|Gmina||Rumia (urban gmina)|
|• Mayor||Michał Pasieczny|
|• City||32.86 km2 (12.69 sq mi)|
|• Density||1,400/km2 (3,600/sq mi)|
|Time zone||UTC+1 (CET)|
|• Summer (DST)||UTC+2 (CEST)|
|Area code(s)||+48 58|
Rumia [ˈrumʲa] (Kashubian/Pomeranian: Rëmiô, German: Rahmel) is a city in the Eastern Pomerania region of north-western Poland, with some 45,000 inhabitants. It is a part of the Kashubian Tricity (Rumia, Reda, Wejherowo) and a suburb part of the metropolitan area of the Tricity. It has been situated in the Wejherowo County in Pomeranian Voivodeship since 1999; previously it was in Gdańsk Voivodeship (1975–1998). Traditionally, Rumia is related to Kashubia. It is connected by well-developed railway and highway connections to the Tricity, an urban agglomeration of over 1 million inhabitants on the coast of Gdańsk Bay.
The village of Rumia (then Rumina) was first mentioned in 1224 when it was awarded by Swantopolk II, later duke of Eastern Pomerania to the Cistercian convent in Oliwa (today part of Gdańsk). The name of Rumia was applied also to the neighbourhoods of Janowo and Biała Rzeka. In 1285 Mestwin II, duke of Pomerania stopped here to issue official documents. It fell to the State of the Teutonic Order in 1309 according to the Treaty of Soldin. Rumia was part of the Pomeranian Voivodeship of the Polish Crown from 1466 until the first partition of Poland in 1772, when it was annexed by the Kingdom of Prussia. It belonged to the province of West Prussia inside the Kingdom of Prussia until 1871 when it also became part of the unified German Empire.
In 1905 the village of Rahmel had 760 inhabitants. 579 of them were Germans and 180 were Kashubian or Polish. It was a German language island in a predominantly Slavic speaking region.
At the end of World War I, Rumia became a part of the new Pomeranian Voivodeship of the newly re-established Polish state. In the late 1920s, the nearby village of Gdynia was developed into a city and one of the biggest seaports in the region - especially due to its strategic location in the Polish Corridor, to which Rumia also belonged. Rapid growth of the city of Gdynia prompted the price of land to increase. Labour migrants from other parts of Poland began to settle in the region including village of Rumia and its vicinity. Zagórze, Kazimierz and Łężyce, which are today parts of Rumia, were originally separate villages, and were joined with Rumia in 1934 to form the Rumia Rural Commune. By 1934, Rumia had become a suburb of Gdynia (population of 12,000 in 1939), located approximately 10 km (6 mi) from the city centre and well-connected with it through a railway link. A small military airfield, home of two squadrons of the Coast Defence Escadrille (based in Puck) was opened to civilian planes on 1 May 1936. The airport serviced international route Gdynia-Copenhagen and domestic route Gdynia-Warszawa and by 1 January 1939, the number of passengers using it rose to over 3000 a year. The airfield was also the main base of the Gdynia-based glider club.
During the German invasion of Poland in 1939, Rumia was a site of heavy fighting. It was a flanking position of the main Polish defence line at Kępa Oksywska. Two military cemeteries are located in the area. Soldiers of the 207th Infantry Division (Wehrmacht) and SS members murdered 18 people in Rumia 11–12 September 1939. During World War II, the town was occupied by Nazi Germany, which annexed it to province of Reichsgau Danzig-West Prussia and renamed it to Rahmel. In September and October 1939, SS and SD terrorized ethnic Polish and Jewish population. Most of the victims were either executed at a nearby mass execution site in Piaśnica or sent to Stutthof concentration camp. Approximately half of the pre-war inhabitants of the town were expelled in 1940 and 1941, mostly to the General Government. The town was also a place of internment for several thousand POWs, mostly from the United Kingdom, France and Italy. A forced labour camp and an aircraft assembly plant were located in the town's vicinity. In 1945, shortly before the town's liberation by the Red Army, the local airfield was destroyed by an RAF bombing raid.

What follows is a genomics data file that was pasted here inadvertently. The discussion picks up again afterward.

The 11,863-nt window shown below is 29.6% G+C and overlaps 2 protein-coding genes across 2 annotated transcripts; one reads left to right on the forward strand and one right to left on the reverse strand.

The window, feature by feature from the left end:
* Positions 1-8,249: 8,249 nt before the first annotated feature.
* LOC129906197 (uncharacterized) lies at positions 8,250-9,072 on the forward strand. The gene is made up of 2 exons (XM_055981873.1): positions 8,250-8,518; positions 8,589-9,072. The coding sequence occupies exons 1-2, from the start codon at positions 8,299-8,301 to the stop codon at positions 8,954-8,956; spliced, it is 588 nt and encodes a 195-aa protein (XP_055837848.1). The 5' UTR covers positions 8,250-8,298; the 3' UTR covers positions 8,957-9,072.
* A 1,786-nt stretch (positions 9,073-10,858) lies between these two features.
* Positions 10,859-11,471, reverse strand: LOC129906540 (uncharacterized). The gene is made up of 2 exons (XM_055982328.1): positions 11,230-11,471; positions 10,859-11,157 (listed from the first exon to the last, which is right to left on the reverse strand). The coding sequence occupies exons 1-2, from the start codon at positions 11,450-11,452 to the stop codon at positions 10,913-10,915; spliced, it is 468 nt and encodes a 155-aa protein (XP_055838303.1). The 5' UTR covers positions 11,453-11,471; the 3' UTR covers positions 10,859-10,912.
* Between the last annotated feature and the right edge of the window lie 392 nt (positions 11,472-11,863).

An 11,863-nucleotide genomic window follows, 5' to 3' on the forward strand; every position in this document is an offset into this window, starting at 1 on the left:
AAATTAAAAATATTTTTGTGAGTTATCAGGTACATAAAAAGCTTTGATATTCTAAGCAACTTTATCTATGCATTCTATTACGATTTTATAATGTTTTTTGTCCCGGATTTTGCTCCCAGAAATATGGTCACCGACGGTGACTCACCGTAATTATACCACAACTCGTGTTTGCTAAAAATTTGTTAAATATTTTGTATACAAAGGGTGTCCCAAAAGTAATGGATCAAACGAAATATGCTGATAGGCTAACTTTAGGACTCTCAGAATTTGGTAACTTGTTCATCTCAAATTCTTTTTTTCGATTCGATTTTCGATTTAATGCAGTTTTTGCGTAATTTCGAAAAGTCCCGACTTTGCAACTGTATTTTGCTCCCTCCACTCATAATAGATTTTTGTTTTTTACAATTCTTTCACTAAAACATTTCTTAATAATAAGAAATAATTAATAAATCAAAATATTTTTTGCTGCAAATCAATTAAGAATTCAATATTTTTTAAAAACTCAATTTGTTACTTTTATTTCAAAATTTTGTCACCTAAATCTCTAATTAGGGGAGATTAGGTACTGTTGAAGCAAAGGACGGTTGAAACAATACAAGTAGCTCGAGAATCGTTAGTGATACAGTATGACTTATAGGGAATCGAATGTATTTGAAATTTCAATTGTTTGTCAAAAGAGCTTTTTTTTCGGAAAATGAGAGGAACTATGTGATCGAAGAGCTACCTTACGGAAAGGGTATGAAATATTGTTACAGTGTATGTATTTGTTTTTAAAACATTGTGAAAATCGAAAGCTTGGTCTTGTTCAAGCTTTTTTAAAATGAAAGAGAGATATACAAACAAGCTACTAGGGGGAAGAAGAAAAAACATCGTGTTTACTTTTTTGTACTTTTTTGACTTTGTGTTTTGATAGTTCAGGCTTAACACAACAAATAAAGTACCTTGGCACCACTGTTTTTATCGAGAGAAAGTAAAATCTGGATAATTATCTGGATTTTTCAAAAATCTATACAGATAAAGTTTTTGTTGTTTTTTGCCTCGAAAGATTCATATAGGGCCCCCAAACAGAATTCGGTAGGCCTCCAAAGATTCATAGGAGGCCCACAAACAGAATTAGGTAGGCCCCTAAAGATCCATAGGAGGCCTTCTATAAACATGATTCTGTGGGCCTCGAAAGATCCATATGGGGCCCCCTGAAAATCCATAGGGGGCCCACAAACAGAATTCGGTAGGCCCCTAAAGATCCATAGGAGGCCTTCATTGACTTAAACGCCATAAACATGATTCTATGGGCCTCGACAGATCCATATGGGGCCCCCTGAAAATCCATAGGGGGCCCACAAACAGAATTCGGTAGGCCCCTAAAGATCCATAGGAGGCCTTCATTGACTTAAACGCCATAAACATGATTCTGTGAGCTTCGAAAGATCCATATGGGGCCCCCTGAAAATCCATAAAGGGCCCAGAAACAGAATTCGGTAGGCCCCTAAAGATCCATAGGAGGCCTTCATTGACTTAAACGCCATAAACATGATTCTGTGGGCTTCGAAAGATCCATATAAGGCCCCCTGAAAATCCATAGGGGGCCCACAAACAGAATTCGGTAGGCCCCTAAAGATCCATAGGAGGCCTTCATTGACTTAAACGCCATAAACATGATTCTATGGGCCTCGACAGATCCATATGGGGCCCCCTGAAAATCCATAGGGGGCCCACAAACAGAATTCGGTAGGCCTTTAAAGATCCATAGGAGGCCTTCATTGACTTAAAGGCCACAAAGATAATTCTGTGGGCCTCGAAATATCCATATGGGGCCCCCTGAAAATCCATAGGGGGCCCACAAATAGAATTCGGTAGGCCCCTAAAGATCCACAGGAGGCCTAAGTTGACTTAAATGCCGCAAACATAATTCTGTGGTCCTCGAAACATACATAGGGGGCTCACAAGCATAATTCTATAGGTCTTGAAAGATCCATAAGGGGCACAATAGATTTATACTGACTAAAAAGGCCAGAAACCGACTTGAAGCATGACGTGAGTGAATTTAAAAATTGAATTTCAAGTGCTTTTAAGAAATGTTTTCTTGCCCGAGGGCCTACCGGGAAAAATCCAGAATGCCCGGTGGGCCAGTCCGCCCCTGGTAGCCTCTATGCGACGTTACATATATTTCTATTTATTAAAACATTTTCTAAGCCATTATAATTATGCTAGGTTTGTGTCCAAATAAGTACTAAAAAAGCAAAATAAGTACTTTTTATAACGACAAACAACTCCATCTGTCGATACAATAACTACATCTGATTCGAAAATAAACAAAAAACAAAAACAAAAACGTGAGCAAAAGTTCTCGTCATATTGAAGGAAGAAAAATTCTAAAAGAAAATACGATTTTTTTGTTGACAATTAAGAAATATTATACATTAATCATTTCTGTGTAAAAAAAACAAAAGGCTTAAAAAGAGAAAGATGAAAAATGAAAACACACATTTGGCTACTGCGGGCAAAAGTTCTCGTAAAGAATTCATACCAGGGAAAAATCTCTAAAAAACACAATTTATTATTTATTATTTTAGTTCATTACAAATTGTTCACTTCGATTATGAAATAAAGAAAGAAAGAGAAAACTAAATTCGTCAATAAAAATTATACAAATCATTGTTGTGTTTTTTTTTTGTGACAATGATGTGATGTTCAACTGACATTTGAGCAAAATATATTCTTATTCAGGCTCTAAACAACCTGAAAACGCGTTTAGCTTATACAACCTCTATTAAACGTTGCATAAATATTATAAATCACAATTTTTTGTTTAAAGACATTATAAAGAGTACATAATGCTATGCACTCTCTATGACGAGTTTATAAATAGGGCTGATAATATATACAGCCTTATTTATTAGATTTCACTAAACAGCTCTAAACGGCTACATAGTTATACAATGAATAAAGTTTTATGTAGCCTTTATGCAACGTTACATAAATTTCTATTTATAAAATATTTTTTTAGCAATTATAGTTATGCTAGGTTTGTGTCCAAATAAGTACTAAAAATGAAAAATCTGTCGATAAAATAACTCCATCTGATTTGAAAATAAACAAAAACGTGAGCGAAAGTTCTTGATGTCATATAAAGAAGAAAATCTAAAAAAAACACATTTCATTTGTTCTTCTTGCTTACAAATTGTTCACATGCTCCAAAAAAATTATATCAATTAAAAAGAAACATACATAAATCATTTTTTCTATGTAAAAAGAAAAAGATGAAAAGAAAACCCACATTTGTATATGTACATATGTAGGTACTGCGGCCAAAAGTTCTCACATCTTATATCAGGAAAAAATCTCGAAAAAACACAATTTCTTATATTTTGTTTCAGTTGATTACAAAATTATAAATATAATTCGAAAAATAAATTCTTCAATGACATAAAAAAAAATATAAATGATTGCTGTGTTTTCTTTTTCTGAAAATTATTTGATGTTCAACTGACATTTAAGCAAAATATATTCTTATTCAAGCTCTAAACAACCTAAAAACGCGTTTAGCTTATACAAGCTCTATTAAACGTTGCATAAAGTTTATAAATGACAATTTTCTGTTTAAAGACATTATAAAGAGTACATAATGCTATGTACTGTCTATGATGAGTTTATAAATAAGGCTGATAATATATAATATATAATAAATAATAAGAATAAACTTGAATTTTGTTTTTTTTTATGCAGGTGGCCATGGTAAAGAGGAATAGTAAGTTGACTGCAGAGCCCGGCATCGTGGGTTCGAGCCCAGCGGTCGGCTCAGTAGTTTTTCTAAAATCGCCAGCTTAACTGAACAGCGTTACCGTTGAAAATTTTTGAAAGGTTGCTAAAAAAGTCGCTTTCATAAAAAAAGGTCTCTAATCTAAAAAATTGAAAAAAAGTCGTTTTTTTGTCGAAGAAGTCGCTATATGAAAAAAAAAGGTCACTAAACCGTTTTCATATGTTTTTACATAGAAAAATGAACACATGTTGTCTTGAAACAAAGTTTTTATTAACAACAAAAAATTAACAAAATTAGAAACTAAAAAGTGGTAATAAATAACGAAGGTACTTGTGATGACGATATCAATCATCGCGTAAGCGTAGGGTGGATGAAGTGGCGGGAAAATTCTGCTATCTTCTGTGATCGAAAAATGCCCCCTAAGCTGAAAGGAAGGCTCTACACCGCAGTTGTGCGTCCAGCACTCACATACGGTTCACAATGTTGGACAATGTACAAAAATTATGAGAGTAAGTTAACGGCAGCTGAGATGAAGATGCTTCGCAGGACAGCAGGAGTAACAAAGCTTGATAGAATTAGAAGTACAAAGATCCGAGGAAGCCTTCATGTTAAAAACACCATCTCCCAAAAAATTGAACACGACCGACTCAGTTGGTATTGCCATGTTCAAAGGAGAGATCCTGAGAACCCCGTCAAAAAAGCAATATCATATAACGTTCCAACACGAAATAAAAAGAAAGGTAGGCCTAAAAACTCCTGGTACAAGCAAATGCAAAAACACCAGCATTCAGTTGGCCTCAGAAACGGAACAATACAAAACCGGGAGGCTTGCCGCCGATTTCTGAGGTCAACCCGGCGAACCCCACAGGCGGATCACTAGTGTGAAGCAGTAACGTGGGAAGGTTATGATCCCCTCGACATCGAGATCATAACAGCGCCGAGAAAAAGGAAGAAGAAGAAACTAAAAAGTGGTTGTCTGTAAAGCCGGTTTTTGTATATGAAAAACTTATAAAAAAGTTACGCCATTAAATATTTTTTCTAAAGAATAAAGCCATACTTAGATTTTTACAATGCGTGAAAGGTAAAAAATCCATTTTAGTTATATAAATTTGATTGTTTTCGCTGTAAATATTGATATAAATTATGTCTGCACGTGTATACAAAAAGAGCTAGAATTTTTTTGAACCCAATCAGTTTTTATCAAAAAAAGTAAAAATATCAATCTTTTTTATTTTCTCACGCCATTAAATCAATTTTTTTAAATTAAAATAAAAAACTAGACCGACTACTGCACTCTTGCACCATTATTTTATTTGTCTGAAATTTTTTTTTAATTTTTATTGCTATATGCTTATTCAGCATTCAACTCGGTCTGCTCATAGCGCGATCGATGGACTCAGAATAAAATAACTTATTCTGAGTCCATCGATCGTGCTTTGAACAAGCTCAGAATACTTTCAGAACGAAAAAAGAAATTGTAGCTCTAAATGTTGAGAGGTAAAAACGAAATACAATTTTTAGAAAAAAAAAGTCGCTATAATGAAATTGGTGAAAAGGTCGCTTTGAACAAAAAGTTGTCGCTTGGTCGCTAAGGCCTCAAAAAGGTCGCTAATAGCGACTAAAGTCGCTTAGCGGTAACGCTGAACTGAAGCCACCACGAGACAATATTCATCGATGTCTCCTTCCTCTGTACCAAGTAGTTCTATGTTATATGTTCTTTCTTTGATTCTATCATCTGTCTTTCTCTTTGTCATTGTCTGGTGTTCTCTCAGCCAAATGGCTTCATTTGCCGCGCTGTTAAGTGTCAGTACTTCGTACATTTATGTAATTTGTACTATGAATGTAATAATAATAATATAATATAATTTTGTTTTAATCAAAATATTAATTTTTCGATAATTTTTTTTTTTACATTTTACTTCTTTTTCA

In 1945, the town was transferred back to the once again reestablished Pomeranian Voivodeship. Rumia became a city in 1954 when a few other villages (Zagórze, Biała Rzeka, Szmelta and Janowo) were joined in. In 2001, nearby village of Kazimierz was also included into city of Rumia.
Rumia is well connected through a 2-lane highway that leads from Wejherowo to Gdynia and from there by Circular Highway to Gdańsk. There is a plan to extend the Circular from Gdynia to beyond Wejherowo.
The Szybka Kolej Miejska (Urban Fast Train) makes two stops in the city, connecting it to Wejherowo, Gdynia, and beyond. The stops are Rumia and Rumia Janowo. There is also network of city buses that also offers connections to Wejherowo and Gdynia.
- 1960: 15,100 inhabitants
- 1970: 23,300 inhabitants
- 1975: 26,000 inhabitants
- 1980: 26,700 inhabitants
- 1990: 37,500 inhabitants
- 1995: 40,000 inhabitants
- 1998: 40,200 inhabitants
- 2003: 43,000 inhabitants
- 2004: 43,700 inhabitants
- 2005: 44,900 inhabitants
People from Rumia
- Erika Steinbach (born 1943) a German CDU politician, served in the Bundestag 1990-2017
- Jerzy Treder (1942–2015) a Polish philologist and linguist, focusing on Kashubian studies
- Magdalena Damaske (born 1996) a Polish volleyball player
Rumia is twinned with:
- Polish areas annexed by Nazi Germany
- Territorial changes of Poland
- Treatment of the Polish citizens by the occupiers
- World War II atrocities in Poland
|Wikimedia Commons has media related to Rumia.|
- Gemeindelexikon für die Provinz Westpreussen: auf Grund der Materialien der Volkszählung vom 1. Dezember 1905 und anderer amtlicher Quellen (Berlin 1908), p.90-91.